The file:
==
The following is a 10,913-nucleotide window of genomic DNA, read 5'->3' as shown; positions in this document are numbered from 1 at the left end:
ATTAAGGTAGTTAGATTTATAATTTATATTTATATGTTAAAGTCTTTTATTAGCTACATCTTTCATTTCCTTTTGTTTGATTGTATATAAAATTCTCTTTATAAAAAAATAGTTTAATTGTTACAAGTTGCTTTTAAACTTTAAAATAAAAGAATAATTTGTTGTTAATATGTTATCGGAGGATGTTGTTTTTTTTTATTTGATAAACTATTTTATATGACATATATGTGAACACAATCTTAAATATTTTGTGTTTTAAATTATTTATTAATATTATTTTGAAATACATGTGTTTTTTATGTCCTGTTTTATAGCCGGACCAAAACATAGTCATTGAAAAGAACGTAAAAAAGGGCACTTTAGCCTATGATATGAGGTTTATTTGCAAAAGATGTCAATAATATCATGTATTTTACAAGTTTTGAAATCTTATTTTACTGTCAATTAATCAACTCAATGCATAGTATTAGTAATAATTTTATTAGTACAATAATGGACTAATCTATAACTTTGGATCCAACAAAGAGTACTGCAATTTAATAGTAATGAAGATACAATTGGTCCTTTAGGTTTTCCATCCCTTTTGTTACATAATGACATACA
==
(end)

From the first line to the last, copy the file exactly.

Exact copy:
The following is a 10,913-nucleotide window of genomic DNA, read 5'->3' as shown; positions in this document are numbered from 1 at the left end:
ATTAAGGTAGTTAGATTTATAATTTATATTTATATGTTAAAGTCTTTTATTAGCTACATCTTTCATTTCCTTTTGTTTGATTGTATATAAAATTCTCTTTATAAAAAAATAGTTTAATTGTTACAAGTTGCTTTTAAACTTTAAAATAAAAGAATAATTTGTTGTTAATATGTTATCGGAGGATGTTGTTTTTTTTTATTTGATAAACTATTTTATATGACATATATGTGAACACAATCTTAAATATTTTGTGTTTTAAATTATTTATTAATATTATTTTGAAATACATGTGTTTTTTATGTCCTGTTTTATAGCCGGACCAAAACATAGTCATTGAAAAGAACGTAAAAAAGGGCACTTTAGCCTATGATATGAGGTTTATTTGCAAAAGATGTCAATAATATCATGTATTTTACAAGTTTTGAAATCTTATTTTACTGTCAATTAATCAACTCAATGCATAGTATTAGTAATAATTTTATTAGTACAATAATGGACTAATCTATAACTTTGGATCCAACAAAGAGTACTGCAATTTAATAGTAATGAAGATACAATTGGTCCTTTAGGTTTTCCATCCCTTTTGTTACATAATGACATACA